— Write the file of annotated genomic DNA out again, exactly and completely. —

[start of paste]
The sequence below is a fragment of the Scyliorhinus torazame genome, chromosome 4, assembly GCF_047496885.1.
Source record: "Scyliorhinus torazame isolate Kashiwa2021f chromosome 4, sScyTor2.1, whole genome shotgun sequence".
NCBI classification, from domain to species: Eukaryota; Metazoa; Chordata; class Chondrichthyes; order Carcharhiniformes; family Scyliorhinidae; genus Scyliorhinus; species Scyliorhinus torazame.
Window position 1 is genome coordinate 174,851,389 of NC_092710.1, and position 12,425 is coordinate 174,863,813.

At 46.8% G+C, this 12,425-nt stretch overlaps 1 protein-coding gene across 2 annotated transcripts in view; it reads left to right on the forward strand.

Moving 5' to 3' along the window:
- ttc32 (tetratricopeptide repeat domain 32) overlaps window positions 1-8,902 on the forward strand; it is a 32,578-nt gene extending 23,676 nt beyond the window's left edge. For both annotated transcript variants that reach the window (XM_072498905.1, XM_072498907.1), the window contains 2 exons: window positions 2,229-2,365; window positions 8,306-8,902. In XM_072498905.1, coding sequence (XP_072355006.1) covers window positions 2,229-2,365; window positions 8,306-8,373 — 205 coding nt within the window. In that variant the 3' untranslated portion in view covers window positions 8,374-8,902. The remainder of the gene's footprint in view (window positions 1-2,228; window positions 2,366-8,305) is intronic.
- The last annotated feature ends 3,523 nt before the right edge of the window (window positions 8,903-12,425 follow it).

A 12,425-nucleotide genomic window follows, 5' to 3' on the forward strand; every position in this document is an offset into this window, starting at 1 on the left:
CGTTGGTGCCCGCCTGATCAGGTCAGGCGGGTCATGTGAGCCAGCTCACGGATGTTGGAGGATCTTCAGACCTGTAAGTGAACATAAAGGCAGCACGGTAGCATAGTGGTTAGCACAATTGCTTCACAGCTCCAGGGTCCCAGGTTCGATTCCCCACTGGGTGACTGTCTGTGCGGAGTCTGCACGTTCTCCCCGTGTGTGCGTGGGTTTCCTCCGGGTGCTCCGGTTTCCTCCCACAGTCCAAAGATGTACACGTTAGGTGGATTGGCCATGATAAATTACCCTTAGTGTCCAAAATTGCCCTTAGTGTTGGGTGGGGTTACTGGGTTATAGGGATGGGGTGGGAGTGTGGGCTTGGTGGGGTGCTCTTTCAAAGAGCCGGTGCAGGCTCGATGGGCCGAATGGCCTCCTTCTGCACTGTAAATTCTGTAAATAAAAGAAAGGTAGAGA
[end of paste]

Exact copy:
The sequence below is a fragment of the Scyliorhinus torazame genome, chromosome 4, assembly GCF_047496885.1.
Source record: "Scyliorhinus torazame isolate Kashiwa2021f chromosome 4, sScyTor2.1, whole genome shotgun sequence".
NCBI classification, from domain to species: Eukaryota; Metazoa; Chordata; class Chondrichthyes; order Carcharhiniformes; family Scyliorhinidae; genus Scyliorhinus; species Scyliorhinus torazame.
Window position 1 is genome coordinate 174,851,389 of NC_092710.1, and position 12,425 is coordinate 174,863,813.

At 46.8% G+C, this 12,425-nt stretch overlaps 1 protein-coding gene across 2 annotated transcripts in view; it reads left to right on the forward strand.

Moving 5' to 3' along the window:
- ttc32 (tetratricopeptide repeat domain 32) overlaps window positions 1-8,902 on the forward strand; it is a 32,578-nt gene extending 23,676 nt beyond the window's left edge. For both annotated transcript variants that reach the window (XM_072498905.1, XM_072498907.1), the window contains 2 exons: window positions 2,229-2,365; window positions 8,306-8,902. In XM_072498905.1, coding sequence (XP_072355006.1) covers window positions 2,229-2,365; window positions 8,306-8,373 — 205 coding nt within the window. In that variant the 3' untranslated portion in view covers window positions 8,374-8,902. The remainder of the gene's footprint in view (window positions 1-2,228; window positions 2,366-8,305) is intronic.
- The last annotated feature ends 3,523 nt before the right edge of the window (window positions 8,903-12,425 follow it).

A 12,425-nucleotide genomic window follows, 5' to 3' on the forward strand; every position in this document is an offset into this window, starting at 1 on the left:
CGTTGGTGCCCGCCTGATCAGGTCAGGCGGGTCATGTGAGCCAGCTCACGGATGTTGGAGGATCTTCAGACCTGTAAGTGAACATAAAGGCAGCACGGTAGCATAGTGGTTAGCACAATTGCTTCACAGCTCCAGGGTCCCAGGTTCGATTCCCCACTGGGTGACTGTCTGTGCGGAGTCTGCACGTTCTCCCCGTGTGTGCGTGGGTTTCCTCCGGGTGCTCCGGTTTCCTCCCACAGTCCAAAGATGTACACGTTAGGTGGATTGGCCATGATAAATTACCCTTAGTGTCCAAAATTGCCCTTAGTGTTGGGTGGGGTTACTGGGTTATAGGGATGGGGTGGGAGTGTGGGCTTGGTGGGGTGCTCTTTCAAAGAGCCGGTGCAGGCTCGATGGGCCGAATGGCCTCCTTCTGCACTGTAAATTCTGTAAATAAAAGAAAGGTAGAGA